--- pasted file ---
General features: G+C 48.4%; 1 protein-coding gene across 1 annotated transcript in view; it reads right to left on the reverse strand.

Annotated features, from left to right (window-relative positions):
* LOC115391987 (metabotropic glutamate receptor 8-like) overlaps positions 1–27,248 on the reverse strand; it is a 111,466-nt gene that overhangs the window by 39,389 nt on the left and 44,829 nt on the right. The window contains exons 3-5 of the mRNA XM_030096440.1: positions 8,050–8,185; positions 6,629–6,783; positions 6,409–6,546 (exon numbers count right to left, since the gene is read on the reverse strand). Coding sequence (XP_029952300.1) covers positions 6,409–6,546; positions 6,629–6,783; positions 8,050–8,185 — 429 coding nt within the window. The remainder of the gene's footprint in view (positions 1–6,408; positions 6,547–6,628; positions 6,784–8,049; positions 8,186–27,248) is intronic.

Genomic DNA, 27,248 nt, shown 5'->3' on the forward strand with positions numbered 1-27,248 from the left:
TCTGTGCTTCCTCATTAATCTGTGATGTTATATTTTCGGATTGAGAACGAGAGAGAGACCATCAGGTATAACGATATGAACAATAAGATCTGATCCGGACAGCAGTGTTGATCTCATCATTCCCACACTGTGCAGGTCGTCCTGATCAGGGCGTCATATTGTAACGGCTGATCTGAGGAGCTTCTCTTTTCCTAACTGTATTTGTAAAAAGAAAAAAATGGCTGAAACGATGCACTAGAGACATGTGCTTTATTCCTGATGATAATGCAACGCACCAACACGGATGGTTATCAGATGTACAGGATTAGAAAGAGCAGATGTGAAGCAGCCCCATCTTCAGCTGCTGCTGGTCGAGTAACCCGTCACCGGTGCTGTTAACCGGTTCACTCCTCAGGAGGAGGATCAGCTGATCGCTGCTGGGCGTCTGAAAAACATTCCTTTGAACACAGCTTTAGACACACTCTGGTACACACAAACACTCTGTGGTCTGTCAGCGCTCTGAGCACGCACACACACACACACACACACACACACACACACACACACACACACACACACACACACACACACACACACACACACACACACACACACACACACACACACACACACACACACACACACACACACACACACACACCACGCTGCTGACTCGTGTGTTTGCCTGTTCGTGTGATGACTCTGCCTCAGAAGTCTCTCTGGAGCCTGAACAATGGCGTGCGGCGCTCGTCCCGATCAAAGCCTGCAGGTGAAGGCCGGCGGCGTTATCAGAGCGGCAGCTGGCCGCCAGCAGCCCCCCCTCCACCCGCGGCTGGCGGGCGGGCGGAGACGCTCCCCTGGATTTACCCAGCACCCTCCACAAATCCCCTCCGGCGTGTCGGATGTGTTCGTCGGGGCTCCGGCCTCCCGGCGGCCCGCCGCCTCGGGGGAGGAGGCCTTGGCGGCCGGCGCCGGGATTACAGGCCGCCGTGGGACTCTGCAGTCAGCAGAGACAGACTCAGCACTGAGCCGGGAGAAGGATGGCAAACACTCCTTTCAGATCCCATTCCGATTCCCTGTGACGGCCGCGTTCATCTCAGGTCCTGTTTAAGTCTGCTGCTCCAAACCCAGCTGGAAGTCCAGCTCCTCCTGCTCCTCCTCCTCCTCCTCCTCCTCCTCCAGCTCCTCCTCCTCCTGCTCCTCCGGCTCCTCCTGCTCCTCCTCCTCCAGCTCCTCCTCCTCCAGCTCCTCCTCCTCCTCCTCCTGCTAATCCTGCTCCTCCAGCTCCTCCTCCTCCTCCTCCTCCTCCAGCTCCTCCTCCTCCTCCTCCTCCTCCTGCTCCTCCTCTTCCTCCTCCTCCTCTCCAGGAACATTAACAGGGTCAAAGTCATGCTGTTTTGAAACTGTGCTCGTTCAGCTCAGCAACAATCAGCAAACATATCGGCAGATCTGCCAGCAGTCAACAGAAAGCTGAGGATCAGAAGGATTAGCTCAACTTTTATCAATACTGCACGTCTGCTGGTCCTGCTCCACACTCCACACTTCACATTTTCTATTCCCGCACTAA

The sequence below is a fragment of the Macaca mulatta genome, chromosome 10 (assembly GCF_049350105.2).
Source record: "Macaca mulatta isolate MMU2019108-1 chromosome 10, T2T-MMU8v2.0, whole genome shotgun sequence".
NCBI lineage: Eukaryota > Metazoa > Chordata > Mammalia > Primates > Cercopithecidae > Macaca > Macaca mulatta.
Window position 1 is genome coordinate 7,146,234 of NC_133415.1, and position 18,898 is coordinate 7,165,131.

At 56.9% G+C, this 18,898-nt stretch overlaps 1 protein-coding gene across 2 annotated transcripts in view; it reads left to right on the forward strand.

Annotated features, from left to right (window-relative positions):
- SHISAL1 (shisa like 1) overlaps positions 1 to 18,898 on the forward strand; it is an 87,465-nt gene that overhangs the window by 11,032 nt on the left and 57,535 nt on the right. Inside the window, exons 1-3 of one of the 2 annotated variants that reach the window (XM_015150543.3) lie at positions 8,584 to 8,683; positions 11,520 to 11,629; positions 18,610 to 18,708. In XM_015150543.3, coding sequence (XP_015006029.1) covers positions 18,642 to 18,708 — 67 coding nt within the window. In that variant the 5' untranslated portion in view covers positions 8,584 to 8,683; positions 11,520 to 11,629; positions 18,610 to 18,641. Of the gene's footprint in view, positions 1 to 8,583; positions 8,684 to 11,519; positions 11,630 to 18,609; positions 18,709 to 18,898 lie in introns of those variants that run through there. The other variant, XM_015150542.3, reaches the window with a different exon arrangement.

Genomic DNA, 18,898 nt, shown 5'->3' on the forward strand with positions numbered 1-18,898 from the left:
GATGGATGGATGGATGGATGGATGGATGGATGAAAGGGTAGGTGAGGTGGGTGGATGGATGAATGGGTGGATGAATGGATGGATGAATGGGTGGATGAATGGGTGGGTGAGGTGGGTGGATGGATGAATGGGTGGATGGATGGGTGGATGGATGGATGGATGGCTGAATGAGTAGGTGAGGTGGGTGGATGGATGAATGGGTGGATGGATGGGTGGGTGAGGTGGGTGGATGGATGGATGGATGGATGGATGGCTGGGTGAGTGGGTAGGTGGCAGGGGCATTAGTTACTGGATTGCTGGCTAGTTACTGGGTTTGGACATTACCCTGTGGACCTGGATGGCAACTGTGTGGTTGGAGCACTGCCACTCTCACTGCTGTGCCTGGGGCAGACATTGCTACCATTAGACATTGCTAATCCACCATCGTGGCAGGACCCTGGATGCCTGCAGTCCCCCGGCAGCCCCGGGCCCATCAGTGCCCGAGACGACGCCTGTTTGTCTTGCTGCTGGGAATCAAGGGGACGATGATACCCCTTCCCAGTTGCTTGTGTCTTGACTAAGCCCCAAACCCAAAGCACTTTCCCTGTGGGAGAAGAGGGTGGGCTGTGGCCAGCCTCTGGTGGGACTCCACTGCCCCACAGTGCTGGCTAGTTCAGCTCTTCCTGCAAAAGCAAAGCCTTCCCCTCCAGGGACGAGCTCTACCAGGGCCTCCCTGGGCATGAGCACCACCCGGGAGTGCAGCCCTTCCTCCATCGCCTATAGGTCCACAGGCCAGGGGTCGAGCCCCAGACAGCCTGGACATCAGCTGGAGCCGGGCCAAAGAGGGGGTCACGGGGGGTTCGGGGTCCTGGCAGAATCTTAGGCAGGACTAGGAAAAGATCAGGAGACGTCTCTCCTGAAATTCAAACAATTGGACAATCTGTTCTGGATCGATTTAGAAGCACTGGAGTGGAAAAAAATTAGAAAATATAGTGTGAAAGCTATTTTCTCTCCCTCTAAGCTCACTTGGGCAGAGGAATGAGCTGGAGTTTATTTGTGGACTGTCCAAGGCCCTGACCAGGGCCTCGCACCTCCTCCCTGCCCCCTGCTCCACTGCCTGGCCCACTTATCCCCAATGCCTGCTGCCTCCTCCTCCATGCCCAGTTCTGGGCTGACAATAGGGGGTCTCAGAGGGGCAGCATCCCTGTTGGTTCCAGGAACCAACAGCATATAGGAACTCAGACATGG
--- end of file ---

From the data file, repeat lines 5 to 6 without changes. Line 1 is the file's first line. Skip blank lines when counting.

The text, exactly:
TCTGTGCTTCCTCATTAATCTGTGATGTTATATTTTCGGATTGAGAACGAGAGAGAGACCATCAGGTATAACGATATGAACAATAAGATCTGATCCGGACAGCAGTGTTGATCTCATCATTCCCACACTGTGCAGGTCGTCCTGATCAGGGCGTCATATTGTAACGGCTGATCTGAGGAGCTTCTCTTTTCCTAACTGTATTTGTAAAAAGAAAAAAATGGCTGAAACGATGCACTAGAGACATGTGCTTTATTCCTGATGATAATGCAACGCACCAACACGGATGGTTATCAGATGTACAGGATTAGAAAGAGCAGATGTGAAGCAGCCCCATCTTCAGCTGCTGCTGGTCGAGTAACCCGTCACCGGTGCTGTTAACCGGTTCACTCCTCAGGAGGAGGATCAGCTGATCGCTGCTGGGCGTCTGAAAAACATTCCTTTGAACACAGCTTTAGACACACTCTGGTACACACAAACACTCTGTGGTCTGTCAGCGCTCTGAGCACGCACACACACACACACACACACACACACACACACACACACACACACACACACACACACACACACACACACACACACACACACACACACACACACACACACACACACACACACACACACACACACACACACACACCACGCTGCTGACTCGTGTGTTTGCCTGTTCGTGTGATGACTCTGCCTCAGAAGTCTCTCTGGAGCCTGAACAATGGCGTGCGGCGCTCGTCCCGATCAAAGCCTGCAGGTGAAGGCCGGCGGCGTTATCAGAGCGGCAGCTGGCCGCCAGCAGCCCCCCCTCCACCCGCGGCTGGCGGGCGGGCGGAGACGCTCCCCTGGATTTACCCAGCACCCTCCACAAATCCCCTCCGGCGTGTCGGATGTGTTCGTCGGGGCTCCGGCCTCCCGGCGGCCCGCCGCCTCGGGGGAGGAGGCCTTGGCGGCCGGCGCCGGGATTACAGGCCGCCGTGGGACTCTGCAGTCAGCAGAGACAGACTCAGCACTGAGCCGGGAGAAGGATGGCAAACACTCCTTTCAGATCCCATTCCGATTCCCTGTGACGGCCGCGTTCATCTCAGGTCCTGTTTAAGTCTGCTGCTCCAAACCCAGCTGGAAGTCCAGCTCCTCCTGCTCCTCCTCCTCCTCCTCCTCCTCCTCCAGCTCCTCCTCCTCCTGCTCCTCCGGCTCCTCCTGCTCCTCCTCCTCCAGCTCCTCCTCCTCCAGCTCCTCCTCCTCCTCCTCCTGCTAATCCTGCTCCTCCAGCTCCTCCTCCTCCTCCTCCTCCTCCAGCTCCTCCTCCTCCTCCTCCTCCTCCTGCTCCTCCTCTTCCTCCTCCTCCTCTCCAGGAACATTAACAGGGTCAAAGTCATGCTGTTTTGAAACTGTGCTCGTTCAGCTCAGCAACAATCAGCAAACATATCGGCAGATCTGCCAGCAGTCAACAGAAAGCTGAGGATCAGAAGGATTAGCTCAACTTTTATCAATACTGCACGTCTGCTGGTCCTGCTCCACACTCCACACTTCACATTTTCTATTCCCGCACTAA

The sequence below is a fragment of the Macaca mulatta genome, chromosome 10 (assembly GCF_049350105.2).